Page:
The Fuller & Johnson Mfg. Co. painted their engines in 3 different colors. Almost all engines built were green but the early oil cooled engines were red. A dark red like DuPont's Centari #51078A is a good match. All hopper cooled engines and a very few of the late oil cooled engines were green. "Dark Machinery Green" is quoted in several original catalogs. Due to the technology at the time, the color varied slightly from one batch of paint to the next. An excellent match can be made by mixing 1 quart of Rust-Oleum #7738 Hunter Green with 7 ounces of flat black. For years DuPont's Centari #7666A has been listed as a match but I've never seen a paint chip and cannot comment on how accurate it is. Starting around 1919 a new shade of green was introduced and used on all further engines. It is somewhat similar to the later Hercules green, being a yellow/grass green in color. To date I've not found a good color match but will update this section when I do.

    Farm Pump Engines, Multimotors and JA engines were also painted green same as the hopper cooled engines . The cylinder, cylinder head, rocker arm and its bracket, valve keepers, push rod and auxiliary exhaust port muffler should be painted in a heat resistant aluminum color. Some engines were a gloss black instead of green, but this was not often. All parts painted in aluminum apply to these engines as well. JW and water cooled Farm Pump Engines were completely green.

    Light plant engines appear to have painted green as well. Those sold by Fuller & Johnson had the appropriate tag and decal affixed. For the ones being sold by Western Electric the green was painted over with a black similar to that applied to a new Ford model T and the Western Electric tags installed.

    Information on the color of radiator cooled engines is hard to come by. From previous factory practice it would seem that engines being sold by Fuller & Johnson were all green. However I have run across engines that came off various mixers and bailers that were machinery gray from the factory. It is possible that Fuller & Johnson custom painted engines going to machinery manufacturers.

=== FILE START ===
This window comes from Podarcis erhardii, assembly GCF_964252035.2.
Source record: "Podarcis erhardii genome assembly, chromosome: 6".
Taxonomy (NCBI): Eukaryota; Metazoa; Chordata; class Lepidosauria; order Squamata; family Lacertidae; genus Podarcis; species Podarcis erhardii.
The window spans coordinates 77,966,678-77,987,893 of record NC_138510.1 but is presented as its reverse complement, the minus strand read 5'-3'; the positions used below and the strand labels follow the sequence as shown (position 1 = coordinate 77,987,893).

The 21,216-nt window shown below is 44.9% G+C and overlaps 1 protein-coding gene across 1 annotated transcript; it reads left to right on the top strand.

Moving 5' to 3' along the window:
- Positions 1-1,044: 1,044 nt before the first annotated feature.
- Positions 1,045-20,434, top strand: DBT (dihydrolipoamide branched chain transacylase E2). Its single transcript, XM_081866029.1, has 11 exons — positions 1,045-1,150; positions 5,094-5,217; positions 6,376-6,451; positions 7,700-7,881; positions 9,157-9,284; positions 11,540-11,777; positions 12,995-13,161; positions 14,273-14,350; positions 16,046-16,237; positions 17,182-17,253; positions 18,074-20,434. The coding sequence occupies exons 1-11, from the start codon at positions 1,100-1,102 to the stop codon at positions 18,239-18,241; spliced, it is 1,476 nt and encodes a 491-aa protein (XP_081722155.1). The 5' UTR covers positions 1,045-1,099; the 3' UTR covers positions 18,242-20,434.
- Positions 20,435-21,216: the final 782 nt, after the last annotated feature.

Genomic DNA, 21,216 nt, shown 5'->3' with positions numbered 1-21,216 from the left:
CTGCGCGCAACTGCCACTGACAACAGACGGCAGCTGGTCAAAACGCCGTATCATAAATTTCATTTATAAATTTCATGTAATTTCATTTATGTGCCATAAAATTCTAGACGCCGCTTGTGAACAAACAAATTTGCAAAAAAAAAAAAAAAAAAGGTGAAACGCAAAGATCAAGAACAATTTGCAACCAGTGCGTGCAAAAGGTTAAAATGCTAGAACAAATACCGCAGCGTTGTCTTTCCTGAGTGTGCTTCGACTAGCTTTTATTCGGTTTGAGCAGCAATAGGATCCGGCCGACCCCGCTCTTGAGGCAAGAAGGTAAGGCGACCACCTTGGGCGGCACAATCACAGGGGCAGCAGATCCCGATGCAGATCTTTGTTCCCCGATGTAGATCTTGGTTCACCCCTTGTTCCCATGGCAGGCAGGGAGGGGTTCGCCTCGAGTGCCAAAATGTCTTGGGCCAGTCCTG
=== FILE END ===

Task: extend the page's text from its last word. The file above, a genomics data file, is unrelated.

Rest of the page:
A good number of engines were shipped from the factory on wood skids. These skids were red, Rust-Oleum #7762 is a good match. If the engine was on a cart this was painted red as well with jet black wheels and running gear. If a wood battery box was supplied this would have been red with BATTERY stenciled across the front in black.

    Many engine manufactures striped their engines to make them more attractive to potential buyers. While not as elaborate as other firms, Fuller & Johnson did stripe their engines. The pattern used was not consistent and many late engines, as well as early ones had no striping at all. The majority had their hopper and base outlined, there was no definite design to the striping so check photos on this site to get some ideas. The flywheels could have had one of several observed patterns on each spoke, or two bands going completely around the spoke near where the spoke meets the rim. The rims were bare metal. Larger engines often had some design on top surface of cylinder head. The mixers of N kerosene or model K engines could have also been outlined, depending on whoever was striping engines that day. A bright yellow such as Rust-Oleum #7745 will do fine for the striping. On Farm Pump Engines, the raised flywheel lettering as well as the operational rotation arrow were yellow as well. Some early plain flywheel pump engines have been observed with a white rotation arrow. No other striping was used on these engines. Model N, NB, NC and ND engines used on cement mixers had iron channels which were the same green as the engine. Model NC and ND engines had their steel skids green as well.

    Fuller & Johnson engines had a large, attractive decal on either side of the hopper. Usually, this was centered on the hopper. Engines using the Wico magneto had the decal offset on the magneto side only. Early engines did not use a decal although some DE engines and People's Priced had "Fuller & Johnson" printed across the hopper in either black or yellow. So far I have determined that two different size decals were used. 1 1/2, 3 and 5 hp engines used a decal that was 4" in diameter. Engines 7 to 25 hp used a decal that was 5 1/2" in diameter. During the later 20's a new decal with 4 links was introduced. Most engines had a decal on each side of the hopper. If a Wico EK magneto was fitted the decal on that side of engine was moved back a bit to make it more visible. A few late NC, ND and NK engines had only a single decal placed on the front of hopper face.

Amazingly well preserved original 3 link decal

Late style 4 link decal as seen on a F&J tagged light plant engine